March 9, 2010
It would be almost impossible for Ex Libris and our URM development partners to build a next-generation library management solution without asking a lot of challenging questions and continually repeating the mantra of “Think Differently!” It goes without saying that much has happened in the years since the current generation of library management products was developed –technology is advancing, suppliers are consolidating, and library goals are changing. As we design a system that can accommodate the current and future needs of libraries, it can be a challenge to balance the “traditional” workflows and processes that we’ve become accustomed to – and, in many cases, that we’ve optimized – with opportunities to do things in different ways.
As we’ve worked with our URM development partners, one area that has become the source of – shall we say lively? – discussion is the metadata editor and, in particular, the MARC cataloging interface.
On the one hand, we know that the demands of a production cataloging environment call for rapid data entry – and many libraries have optimized their workflows to ensure the greatest productivity in this regard. Further, many of our current cataloging tools and practices can be traced back to the days of terminal-based systems. While the library community has reaped countless benefits in moving away from those legacy systems, the environment often did make it easier to perform data-entry intensive tasks. Many catalogers still prefer a more text-based user interface, with options for keyboard-driven commands and navigation, for exactly this reason. As one of our partners noted, “The most repetitive part of a cataloger’s job is the encoding – and once you know the rules for creating and editing a MARC record, anything that slows down that process causes a lot of frustration.”
On the other, in a next-generation environment, we have opportunities to introduce new efficiencies by moving away from a text-based interface. With a new, more “element-based” editor, the URM could assist users in the entry of controlled values in appropriate record fields and subfields. For new or less-experienced staff, learning how to describe the library’s resources could be simplified through the use of text-labeled elements that link to contextualized online help resources. And beginning to work in a new editing environment will also likely pave the way for the implementation of new XML-based metadata formats, something that is of increasing interest to our partners and to the larger library community.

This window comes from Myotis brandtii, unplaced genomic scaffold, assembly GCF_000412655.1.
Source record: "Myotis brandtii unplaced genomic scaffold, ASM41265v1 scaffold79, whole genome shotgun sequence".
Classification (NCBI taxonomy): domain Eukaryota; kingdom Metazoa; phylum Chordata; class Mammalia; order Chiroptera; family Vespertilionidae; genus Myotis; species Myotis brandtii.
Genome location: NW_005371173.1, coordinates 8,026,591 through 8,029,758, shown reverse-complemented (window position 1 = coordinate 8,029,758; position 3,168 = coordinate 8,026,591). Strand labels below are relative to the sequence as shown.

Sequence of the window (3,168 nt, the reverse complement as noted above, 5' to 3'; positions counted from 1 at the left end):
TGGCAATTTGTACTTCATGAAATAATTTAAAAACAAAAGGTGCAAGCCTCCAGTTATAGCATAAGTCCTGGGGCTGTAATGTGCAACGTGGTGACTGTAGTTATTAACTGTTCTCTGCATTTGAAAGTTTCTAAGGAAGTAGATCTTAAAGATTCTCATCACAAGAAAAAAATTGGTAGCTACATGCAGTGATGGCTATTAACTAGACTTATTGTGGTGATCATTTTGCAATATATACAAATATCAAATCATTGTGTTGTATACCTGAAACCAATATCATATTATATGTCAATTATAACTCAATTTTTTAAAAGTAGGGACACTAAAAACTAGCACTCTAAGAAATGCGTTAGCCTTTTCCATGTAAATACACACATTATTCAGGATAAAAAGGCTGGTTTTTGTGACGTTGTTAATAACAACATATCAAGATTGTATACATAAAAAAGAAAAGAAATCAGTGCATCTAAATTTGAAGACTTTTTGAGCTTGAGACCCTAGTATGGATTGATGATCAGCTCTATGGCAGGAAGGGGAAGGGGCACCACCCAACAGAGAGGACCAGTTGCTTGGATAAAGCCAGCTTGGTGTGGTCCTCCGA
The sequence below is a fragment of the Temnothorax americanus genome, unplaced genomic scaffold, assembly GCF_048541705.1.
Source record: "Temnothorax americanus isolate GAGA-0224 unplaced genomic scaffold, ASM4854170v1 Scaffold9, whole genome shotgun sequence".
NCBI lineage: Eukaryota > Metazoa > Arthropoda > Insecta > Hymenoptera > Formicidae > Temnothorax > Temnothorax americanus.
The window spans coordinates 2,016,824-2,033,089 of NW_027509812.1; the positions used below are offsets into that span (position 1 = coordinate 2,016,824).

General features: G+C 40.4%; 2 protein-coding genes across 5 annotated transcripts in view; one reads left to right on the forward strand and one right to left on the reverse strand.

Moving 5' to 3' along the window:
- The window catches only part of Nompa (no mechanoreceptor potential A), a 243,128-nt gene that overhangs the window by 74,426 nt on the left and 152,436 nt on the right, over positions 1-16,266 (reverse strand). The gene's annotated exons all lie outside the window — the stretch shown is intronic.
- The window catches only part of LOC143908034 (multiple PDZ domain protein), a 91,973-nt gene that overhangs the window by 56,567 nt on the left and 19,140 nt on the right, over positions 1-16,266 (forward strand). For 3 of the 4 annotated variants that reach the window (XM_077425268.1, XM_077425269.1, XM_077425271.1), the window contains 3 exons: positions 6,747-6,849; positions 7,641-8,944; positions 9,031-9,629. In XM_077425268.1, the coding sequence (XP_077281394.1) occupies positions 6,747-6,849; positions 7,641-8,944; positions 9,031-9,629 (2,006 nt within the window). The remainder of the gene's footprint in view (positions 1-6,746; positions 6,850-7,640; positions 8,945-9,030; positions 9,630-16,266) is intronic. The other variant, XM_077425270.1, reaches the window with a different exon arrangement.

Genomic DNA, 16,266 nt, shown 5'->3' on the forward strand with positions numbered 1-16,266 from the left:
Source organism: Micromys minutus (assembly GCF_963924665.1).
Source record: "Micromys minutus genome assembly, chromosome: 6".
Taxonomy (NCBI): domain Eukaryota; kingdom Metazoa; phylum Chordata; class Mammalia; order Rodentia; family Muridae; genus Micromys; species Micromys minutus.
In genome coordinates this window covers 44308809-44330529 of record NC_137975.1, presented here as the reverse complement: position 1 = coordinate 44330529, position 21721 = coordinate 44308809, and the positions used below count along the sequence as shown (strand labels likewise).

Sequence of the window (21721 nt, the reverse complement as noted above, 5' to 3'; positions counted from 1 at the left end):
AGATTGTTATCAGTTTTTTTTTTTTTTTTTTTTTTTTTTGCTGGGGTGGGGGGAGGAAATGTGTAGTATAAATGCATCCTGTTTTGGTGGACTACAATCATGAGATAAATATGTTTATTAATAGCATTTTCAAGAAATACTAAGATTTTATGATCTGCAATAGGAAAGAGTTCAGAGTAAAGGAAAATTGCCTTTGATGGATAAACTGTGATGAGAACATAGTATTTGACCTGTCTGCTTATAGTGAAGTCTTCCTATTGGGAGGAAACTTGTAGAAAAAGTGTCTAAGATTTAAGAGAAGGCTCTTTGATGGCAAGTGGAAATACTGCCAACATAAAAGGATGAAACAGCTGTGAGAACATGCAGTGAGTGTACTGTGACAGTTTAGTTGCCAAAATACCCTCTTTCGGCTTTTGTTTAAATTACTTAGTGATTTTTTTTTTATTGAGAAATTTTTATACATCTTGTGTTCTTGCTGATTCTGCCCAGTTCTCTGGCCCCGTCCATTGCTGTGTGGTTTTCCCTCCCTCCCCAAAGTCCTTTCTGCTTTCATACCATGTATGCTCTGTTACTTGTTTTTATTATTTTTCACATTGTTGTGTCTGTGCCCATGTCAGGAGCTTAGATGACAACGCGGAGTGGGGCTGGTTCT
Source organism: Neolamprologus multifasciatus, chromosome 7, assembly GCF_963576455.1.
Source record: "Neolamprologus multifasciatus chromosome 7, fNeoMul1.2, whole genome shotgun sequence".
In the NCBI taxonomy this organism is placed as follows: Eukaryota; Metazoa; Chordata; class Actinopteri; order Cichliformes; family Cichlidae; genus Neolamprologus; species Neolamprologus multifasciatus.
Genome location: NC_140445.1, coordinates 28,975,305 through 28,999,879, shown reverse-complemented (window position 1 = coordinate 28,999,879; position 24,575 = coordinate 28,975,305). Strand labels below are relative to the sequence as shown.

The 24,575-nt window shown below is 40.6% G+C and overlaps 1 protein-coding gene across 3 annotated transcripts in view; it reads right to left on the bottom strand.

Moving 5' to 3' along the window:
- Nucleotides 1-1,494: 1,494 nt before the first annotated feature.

The possible opportunities in a next-generation environment prompted Ex Libris and our development partners to consider a trade-off: should we stick with what works for us now, or should we move toward a different interface that supports new efficiencies? And this question was only further complicated as we looked to the future – a future in which other types of record formats are likely to predominate and in which shared, community-centric metadata (supported by the URM’s Metadata Management System) will play a huge role.
This certainly hasn’t been the only tough question we’ve had to address in planning URM functionality, but because it touches an area in which productivity is so important, it’s been one of the hardest. After quite a bit of consideration and evaluation, our development team came up with a solution that will work best for the product and its users, one that elegantly combines the benefits of a text-based editor with many of the features enabled by an element-based editor. As an example, the URM MARC editor will support index look-ups, even in fields with multiple subfields. We feel that this solution supports the best of both worlds – providing new efficiencies without compromising on the productivity we’ve achieved in our current cataloging environments.